Philips FluidFocus: Variable Focus Fluid Lens
Philips FluidFocus - a variable-focus lens system with no mechanical moving parts - was demonstrated at CeBIT (Hannover, Germany) on March 3rd, 2004.
(See Philips' Fluid Lenses Bring Things into Focus.)
Update: Apparently, a French company, Varioptic, has previously claimed to hold "two fundamental patents" that cover this technology. See The $5 'no moving parts' fluid zoom lens - twice for more details.
Here's the scoop from the Philips press release:
"The Philips FluidFocus lens consists of two immiscible (non-mixing) fluids of different refractive index (optical properties), one an electrically conducting aqueous solution and the other an electrically non-conducting oil, contained in a short tube with transparent end caps. The internal surfaces of the tube wall and one of its end caps are coated with a hydrophobic (water-repellent) coating that causes the aqueous solution to form itself into a hemispherical mass at the opposite end of the tube, where it acts as a spherically curved lens.
The shape of the lens is adjusted by applying an electric field across the hydrophobic coating such that it becomes less hydrophobic – a process called ‘electrowetting’ that results from an electrically induced change in surface-tension. As a result of this change in surface-tension the aqueous solution begins to wet the sidewalls of the tube, altering the radius of curvature of the meniscus between the two fluids and hence the focal length of the lens. By increasing the applied electric field the surface of the initially convex lens can be made completely flat (no lens effect) or even concave. As a result it is possible to implement lenses that transition smoothly from being convergent to divergent and back again."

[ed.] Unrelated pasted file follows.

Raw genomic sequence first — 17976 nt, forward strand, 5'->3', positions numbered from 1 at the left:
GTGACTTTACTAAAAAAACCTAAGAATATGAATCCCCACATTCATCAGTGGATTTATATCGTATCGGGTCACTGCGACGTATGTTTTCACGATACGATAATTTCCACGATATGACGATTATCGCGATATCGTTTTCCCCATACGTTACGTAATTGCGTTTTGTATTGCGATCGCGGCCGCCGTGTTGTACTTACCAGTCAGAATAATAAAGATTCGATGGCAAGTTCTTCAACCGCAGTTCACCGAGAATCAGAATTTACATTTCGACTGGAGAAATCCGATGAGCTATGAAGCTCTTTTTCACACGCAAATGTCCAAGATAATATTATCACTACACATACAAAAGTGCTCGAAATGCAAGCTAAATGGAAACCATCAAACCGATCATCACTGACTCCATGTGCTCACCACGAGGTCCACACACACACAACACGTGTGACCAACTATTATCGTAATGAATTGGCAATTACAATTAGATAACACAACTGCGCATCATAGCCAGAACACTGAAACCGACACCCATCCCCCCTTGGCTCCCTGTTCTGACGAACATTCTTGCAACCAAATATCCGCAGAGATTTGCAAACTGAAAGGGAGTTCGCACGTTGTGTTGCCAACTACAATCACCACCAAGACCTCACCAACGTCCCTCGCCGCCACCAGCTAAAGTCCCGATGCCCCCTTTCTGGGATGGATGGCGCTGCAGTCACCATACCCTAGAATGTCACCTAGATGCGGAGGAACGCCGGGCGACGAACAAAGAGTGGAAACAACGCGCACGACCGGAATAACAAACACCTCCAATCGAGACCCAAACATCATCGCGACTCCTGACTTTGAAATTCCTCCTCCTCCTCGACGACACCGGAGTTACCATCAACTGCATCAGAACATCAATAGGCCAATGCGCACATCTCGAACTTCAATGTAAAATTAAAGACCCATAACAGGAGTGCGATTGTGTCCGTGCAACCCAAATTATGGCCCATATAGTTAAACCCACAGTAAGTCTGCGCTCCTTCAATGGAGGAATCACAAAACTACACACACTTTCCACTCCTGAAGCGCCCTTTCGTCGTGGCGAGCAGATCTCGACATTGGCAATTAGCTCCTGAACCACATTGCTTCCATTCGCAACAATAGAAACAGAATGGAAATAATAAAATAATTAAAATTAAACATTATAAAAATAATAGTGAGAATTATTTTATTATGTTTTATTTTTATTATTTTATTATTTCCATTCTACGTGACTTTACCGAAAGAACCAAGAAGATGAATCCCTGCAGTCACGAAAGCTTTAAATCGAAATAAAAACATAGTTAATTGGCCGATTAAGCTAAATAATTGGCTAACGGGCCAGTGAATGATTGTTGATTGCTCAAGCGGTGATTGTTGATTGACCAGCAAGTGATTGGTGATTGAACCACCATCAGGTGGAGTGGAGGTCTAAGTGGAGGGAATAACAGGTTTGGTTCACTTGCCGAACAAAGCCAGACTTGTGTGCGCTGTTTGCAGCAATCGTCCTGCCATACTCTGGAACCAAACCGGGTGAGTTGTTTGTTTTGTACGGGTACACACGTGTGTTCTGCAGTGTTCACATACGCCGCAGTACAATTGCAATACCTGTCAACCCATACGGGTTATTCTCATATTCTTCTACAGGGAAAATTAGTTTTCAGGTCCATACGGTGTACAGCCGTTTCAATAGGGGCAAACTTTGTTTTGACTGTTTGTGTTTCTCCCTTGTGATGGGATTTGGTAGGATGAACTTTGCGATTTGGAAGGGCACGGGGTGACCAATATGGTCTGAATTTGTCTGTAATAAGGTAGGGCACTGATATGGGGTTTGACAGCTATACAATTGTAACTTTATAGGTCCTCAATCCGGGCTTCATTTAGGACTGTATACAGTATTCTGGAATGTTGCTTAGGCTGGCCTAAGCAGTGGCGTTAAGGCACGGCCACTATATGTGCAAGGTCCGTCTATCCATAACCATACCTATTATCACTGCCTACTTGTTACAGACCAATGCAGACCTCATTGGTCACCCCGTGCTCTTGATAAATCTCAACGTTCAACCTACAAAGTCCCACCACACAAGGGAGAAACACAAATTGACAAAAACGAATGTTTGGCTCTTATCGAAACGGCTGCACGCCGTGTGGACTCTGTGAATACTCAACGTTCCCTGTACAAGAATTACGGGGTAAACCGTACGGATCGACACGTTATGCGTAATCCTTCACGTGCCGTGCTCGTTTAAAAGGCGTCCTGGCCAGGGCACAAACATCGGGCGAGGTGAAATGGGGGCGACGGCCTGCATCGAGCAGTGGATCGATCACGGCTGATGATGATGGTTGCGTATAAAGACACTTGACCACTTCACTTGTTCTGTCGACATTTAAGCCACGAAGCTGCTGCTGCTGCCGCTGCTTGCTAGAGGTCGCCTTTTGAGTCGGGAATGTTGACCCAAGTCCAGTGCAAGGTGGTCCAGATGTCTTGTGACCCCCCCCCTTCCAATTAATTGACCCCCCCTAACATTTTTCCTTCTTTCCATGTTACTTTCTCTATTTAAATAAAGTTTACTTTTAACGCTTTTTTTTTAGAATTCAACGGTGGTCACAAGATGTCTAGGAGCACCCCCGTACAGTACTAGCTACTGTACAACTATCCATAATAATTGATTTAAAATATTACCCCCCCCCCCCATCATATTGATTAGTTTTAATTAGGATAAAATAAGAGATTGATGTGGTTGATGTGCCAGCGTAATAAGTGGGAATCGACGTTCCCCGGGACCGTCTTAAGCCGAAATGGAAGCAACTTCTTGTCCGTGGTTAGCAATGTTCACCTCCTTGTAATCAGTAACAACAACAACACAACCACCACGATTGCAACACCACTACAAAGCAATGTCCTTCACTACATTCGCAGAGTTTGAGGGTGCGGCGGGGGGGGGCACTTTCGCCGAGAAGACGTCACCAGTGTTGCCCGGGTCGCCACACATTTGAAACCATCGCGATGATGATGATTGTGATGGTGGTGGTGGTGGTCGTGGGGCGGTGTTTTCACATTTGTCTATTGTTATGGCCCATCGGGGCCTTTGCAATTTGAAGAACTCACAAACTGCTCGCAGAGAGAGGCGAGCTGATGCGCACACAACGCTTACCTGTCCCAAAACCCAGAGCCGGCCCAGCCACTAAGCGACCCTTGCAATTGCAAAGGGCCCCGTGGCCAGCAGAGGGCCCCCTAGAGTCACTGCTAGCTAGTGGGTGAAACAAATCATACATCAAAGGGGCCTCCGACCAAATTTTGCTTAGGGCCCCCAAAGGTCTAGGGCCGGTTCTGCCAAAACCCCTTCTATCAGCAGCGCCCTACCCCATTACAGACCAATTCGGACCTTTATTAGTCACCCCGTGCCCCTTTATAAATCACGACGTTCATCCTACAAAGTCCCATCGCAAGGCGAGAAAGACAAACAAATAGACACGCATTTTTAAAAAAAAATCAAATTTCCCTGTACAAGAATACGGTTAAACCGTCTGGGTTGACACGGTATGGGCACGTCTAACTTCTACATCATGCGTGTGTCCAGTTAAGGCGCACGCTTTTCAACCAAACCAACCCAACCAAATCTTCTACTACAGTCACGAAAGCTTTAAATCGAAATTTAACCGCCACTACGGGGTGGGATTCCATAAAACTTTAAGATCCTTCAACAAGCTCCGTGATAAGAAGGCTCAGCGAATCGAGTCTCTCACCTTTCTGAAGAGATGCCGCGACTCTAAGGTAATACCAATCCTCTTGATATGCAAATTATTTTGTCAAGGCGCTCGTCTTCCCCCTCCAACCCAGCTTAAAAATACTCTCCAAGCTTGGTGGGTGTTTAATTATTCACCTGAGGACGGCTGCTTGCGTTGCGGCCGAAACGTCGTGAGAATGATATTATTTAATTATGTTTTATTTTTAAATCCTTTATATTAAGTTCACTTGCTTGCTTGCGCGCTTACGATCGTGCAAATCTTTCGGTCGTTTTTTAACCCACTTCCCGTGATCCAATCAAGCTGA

(See the press release for very nicely done schematic diagram and more details.)
The lens consumes almost no electrical power, offers remarkable durability, is extremely shock-resistant and operates over a wide temperature range. The type of liquid doesn't matter, as long as they don't mix. At least one lens was constructed using soup - it rendered color poorly, so no soup lens on your next cameraphone. You could even use oil and vinegar, according to Philips' physicists.
Science fiction fans are of course familiar with Frank Herbert's oil lens from his extraordinary 1965 novel Dune. Herbert described it as "oil held in static tension by an enclosing force field within a viewing tube."
(Thanks to Phil Gross for the tip on this one.)
Scroll down for more stories in the same category. (Story submitted 3/4/2004)
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